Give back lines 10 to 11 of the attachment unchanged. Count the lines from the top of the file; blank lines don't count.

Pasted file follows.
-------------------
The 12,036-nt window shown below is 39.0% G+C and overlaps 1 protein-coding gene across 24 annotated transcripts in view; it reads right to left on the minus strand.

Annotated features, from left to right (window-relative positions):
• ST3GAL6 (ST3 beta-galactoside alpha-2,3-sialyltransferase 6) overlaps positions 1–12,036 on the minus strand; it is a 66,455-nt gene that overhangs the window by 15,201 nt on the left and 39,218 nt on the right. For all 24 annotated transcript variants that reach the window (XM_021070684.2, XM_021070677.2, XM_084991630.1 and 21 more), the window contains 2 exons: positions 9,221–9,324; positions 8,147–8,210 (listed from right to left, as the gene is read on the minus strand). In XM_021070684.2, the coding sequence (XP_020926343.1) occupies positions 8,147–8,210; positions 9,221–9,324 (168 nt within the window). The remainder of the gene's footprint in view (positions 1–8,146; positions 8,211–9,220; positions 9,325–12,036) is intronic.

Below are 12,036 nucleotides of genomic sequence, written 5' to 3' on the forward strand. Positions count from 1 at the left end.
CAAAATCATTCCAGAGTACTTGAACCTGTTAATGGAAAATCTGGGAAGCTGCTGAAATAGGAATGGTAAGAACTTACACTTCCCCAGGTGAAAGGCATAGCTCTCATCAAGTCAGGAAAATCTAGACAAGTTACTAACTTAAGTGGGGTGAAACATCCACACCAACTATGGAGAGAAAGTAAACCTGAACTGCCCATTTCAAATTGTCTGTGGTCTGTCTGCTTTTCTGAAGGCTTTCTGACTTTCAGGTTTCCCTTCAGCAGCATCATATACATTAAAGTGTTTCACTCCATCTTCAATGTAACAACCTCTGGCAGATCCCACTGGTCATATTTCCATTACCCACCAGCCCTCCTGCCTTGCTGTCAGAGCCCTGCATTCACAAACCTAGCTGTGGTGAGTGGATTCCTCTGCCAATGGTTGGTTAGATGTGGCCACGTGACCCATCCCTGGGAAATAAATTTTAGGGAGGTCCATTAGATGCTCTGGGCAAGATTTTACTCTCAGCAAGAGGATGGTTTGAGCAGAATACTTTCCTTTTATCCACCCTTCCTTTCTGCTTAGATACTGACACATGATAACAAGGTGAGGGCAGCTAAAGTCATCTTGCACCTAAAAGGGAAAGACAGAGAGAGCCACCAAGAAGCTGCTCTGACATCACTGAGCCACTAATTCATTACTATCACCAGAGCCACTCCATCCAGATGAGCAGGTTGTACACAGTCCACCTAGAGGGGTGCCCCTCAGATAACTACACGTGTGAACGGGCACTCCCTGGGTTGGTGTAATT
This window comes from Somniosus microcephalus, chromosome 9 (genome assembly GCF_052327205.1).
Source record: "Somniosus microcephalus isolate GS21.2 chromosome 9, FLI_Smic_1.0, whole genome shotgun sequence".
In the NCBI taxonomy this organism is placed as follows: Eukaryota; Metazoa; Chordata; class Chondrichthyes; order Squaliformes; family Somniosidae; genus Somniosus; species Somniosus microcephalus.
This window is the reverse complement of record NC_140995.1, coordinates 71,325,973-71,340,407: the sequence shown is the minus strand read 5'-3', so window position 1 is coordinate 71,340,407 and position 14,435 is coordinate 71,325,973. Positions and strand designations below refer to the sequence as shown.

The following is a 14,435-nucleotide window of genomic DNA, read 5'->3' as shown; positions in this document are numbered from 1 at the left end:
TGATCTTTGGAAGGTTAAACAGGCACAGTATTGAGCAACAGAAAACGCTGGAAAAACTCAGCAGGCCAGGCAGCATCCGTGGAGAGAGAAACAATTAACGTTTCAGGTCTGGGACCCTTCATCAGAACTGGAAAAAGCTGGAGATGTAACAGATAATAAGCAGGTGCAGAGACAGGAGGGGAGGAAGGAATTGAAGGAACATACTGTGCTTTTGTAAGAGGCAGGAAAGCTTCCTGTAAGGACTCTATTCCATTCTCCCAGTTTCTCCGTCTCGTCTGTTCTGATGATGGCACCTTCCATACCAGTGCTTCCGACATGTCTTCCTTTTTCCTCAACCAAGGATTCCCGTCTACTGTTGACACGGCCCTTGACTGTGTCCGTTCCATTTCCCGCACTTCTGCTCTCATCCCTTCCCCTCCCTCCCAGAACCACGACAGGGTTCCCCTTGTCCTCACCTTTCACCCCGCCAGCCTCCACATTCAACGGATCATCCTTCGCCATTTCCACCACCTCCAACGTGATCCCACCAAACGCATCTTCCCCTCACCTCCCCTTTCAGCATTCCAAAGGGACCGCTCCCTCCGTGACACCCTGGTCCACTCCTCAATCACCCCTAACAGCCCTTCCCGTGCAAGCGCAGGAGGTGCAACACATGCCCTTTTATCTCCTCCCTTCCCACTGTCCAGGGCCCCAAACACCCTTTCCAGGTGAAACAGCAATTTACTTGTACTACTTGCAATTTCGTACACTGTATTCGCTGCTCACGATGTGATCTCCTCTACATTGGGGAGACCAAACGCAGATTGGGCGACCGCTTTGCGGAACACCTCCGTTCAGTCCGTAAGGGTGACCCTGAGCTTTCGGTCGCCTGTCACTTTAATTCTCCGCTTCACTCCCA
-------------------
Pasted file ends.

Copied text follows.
The following is a 14,435-nucleotide window of genomic DNA, read 5'->3' as shown; positions in this document are numbered from 1 at the left end:
TGATCTTTGGAAGGTTAAACAGGCACAGTATTGAGCAACAGAAAACGCTGGAAAAACTCAGCAGGCCAGGCAGCATCCGTGGAGAGAGAAACAATTAACGTTTCAGGTCTGGGACCCTTCATCAGAACTGGAAAAAGCTGGAGATGTAACAGATAATAAGCAGGTGCAGAGACAGGAGGGGAGGAAGGAATTGAAGGAACATACTGTGCTTTTGTAAGAGGCAGGAAAGCTTCCTGTAAGGACTCTATTCCATTCTCCCAGTTTCTCCGTCTCGTCTGTTCTGATGATGGCACCTTCCATACCAGTGCTTCCGACATGTCTTCCTTTTTCCTCAACCAAGGATTCCCGTCTACTGTTGACACGGCCCTTGACTGTGTCCGTTCCATTTCCCGCACTTCTGCTCTCATCCCTTCCCCTCCCTCCCAGAACCACGACAGGGTTCCCCTTGTCCTCACCTTTCACCCCGCCAGCCTCCACATTCAACGGATCATCCTTCGCCATTTCCACCACCTCCAACGTGATCCCACCAAACGCATCTTCCCCTCACCTCCCCTTTCAGCATTCCAAAGGGACCGCTCCCTCCGTGACACCCTGGTCCACTCCTCAATCACCCCTAACAGCCCTTCCCGTGCAAGCGCAGGAGGTGCAACACATGCCCTTTTATCTCCTCCCTTCCCACTGTCCAGGGCCCCAAACACCCTTTCCAGGTGAAACAGCAATTTACTTGTACTACTTGCAATTTCGTACACTGTATTCGCTGCTCACGATGTGATCTCCTCTACATTGGGGAGACCAAACGCAGATTGGGCGACCGCTTTGCGGAACACCTCCGTTCAGTCCGTAAGGGTGACCCTGAGCTTTCGGTCGCCTGTCACTTTAATTCTCCGCTTCACTCCCA